What the Science Says: Effective Reading Interventions for Kids With Learning Disabilities
Research-based information and advice for sizing up reading programs and finding the right one for your child with a learning disability.
By Kristin Stanberry , Lee Swanson, Ph.D.
A worried mother says, "There's so much publicity about the best programs for teaching kids to read. But my daughter has a learning disability and really struggles with reading. Will those programs help her? I can't bear to watch her to fall further behind."
Fortunately, in recent years, several excellent, well-publicized research studies (including the Report of the National Reading Panel) have helped parents and educators understand the most effective guidelines for teaching all children to read. But, to date, the general public has heard little about research on effective reading interventions for children who have learning disabilities (LD). Until now, that is!
This article will describe the findings of a research study that will help you become a wise consumer of reading programs for kids with reading disabilities.
Research Reveals the Best Approach to Teaching Kids With LD to Read
You'll be glad to know that, over the past 30 years, a great deal of research has been done to identify the most effective reading interventions for students with learning disabilities who struggle with word recognition and/or reading comprehension skills. Between 1996 and 1998, a group of researchers led by H. Lee Swanson, Ph.D., Professor of Educational Psychology at the University of California at Riverside, set out to synthesize (via meta-analysis) the results of 92 such research studies (all of them scientifically-based). Through that analysis, Dr. Swanson identified the specific teaching methods and instruction components that proved most effective for increasing word recognition and reading comprehension skills in children and teens with LD.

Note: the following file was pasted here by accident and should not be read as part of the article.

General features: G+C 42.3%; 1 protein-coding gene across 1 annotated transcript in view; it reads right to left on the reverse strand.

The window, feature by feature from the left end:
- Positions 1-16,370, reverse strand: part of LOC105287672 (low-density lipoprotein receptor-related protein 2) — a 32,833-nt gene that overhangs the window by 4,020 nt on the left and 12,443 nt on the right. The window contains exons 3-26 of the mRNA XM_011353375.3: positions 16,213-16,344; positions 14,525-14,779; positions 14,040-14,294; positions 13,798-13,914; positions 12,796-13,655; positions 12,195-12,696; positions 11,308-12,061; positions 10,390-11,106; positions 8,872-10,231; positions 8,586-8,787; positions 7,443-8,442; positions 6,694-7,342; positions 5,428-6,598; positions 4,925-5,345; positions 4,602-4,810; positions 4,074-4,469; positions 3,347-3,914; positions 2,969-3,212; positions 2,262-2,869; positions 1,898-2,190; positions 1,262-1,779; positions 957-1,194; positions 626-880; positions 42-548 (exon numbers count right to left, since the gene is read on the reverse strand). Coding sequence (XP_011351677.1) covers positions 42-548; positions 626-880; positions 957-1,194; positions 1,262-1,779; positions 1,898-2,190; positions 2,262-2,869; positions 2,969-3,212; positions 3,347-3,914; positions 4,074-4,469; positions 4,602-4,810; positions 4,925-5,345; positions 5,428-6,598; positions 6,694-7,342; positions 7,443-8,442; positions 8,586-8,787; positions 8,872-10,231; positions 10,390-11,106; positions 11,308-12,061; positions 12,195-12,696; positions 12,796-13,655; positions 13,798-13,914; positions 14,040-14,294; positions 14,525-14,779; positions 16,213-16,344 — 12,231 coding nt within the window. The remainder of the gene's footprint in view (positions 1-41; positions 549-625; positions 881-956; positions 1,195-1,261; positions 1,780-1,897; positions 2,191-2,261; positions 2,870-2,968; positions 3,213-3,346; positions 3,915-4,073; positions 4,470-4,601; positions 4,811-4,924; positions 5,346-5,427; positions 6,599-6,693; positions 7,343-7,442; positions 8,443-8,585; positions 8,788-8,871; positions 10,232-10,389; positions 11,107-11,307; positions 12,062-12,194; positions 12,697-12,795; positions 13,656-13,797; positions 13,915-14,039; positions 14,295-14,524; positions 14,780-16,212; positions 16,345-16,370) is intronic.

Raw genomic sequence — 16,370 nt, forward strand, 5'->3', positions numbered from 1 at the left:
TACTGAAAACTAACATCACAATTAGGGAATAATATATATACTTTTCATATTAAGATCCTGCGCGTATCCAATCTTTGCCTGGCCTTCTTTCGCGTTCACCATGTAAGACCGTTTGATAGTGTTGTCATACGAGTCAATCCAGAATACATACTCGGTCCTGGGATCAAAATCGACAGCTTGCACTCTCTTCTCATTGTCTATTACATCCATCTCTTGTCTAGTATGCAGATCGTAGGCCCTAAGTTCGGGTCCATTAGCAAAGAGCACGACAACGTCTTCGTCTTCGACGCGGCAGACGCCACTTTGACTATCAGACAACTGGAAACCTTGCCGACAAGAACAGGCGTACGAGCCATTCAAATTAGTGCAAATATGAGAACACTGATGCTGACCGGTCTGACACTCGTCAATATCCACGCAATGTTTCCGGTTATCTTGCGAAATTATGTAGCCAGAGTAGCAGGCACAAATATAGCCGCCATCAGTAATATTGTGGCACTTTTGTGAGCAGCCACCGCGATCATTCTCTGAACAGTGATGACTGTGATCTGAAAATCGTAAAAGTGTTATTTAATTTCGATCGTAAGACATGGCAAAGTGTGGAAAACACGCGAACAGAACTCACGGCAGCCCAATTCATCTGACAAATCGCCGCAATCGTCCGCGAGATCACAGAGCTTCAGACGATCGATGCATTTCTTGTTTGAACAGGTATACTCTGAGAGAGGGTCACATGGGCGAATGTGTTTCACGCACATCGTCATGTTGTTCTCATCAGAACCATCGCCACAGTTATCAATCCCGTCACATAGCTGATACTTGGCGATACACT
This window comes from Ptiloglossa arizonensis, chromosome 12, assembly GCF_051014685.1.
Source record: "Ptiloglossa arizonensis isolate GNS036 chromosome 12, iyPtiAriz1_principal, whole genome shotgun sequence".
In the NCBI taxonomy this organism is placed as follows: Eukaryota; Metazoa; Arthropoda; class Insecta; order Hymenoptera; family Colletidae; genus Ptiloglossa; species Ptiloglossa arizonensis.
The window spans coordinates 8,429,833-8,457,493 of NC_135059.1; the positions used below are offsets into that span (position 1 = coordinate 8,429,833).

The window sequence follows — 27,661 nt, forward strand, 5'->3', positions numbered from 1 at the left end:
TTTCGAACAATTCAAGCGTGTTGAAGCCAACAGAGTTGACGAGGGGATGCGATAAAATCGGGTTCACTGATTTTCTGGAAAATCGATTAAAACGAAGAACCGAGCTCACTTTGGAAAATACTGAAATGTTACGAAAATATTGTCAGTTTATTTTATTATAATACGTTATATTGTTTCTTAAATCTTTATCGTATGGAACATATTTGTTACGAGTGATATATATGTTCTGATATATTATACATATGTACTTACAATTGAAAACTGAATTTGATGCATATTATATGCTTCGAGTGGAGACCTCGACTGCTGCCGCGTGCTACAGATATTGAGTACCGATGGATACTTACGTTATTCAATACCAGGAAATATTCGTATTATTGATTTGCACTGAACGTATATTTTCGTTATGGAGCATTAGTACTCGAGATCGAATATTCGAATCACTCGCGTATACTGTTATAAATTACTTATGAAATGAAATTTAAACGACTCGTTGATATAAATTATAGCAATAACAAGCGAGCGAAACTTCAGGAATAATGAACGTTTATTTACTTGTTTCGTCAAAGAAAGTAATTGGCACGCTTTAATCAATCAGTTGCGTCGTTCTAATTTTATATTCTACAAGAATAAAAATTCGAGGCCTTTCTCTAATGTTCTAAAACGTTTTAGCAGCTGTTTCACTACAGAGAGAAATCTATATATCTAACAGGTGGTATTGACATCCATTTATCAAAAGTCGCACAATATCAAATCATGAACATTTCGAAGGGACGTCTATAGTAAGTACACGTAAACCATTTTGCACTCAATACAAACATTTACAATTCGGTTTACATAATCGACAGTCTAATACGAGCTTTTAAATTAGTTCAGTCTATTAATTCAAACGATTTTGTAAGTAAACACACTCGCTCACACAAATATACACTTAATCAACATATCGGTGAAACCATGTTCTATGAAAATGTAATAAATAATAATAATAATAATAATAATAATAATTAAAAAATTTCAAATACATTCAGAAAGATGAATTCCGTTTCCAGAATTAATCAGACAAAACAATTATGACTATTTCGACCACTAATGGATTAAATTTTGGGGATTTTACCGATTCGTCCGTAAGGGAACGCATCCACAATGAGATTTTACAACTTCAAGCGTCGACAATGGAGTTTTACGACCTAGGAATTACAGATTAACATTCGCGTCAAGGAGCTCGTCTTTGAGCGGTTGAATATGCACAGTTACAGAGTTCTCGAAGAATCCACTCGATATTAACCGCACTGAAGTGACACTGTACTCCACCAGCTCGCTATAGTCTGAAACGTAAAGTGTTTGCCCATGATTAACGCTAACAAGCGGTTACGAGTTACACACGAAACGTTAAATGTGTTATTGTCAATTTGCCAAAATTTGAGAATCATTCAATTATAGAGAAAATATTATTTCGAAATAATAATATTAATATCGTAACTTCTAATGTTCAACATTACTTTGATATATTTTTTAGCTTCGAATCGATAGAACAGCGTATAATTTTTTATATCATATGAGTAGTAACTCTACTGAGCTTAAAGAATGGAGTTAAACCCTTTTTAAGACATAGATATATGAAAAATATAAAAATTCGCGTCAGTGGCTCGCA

Some of the findings that emerged from the meta-analysis were surprising. For example, Dr. Swanson points out, "Traditionally, one-on-one reading instruction has been considered optimal for students with LD. Yet we found that students with LD who received reading instruction in small groups (e.g., in a resource room) experienced a greater increase in skills than did students who had individual instruction."
In this article, we'll summarize and explain Dr. Swanson's research findings. Then, for those of you whose kids have LD related to reading, we'll offer practical tips for using the research findings to "size up" a particular reading program. Let's start by looking at what the research uncovered.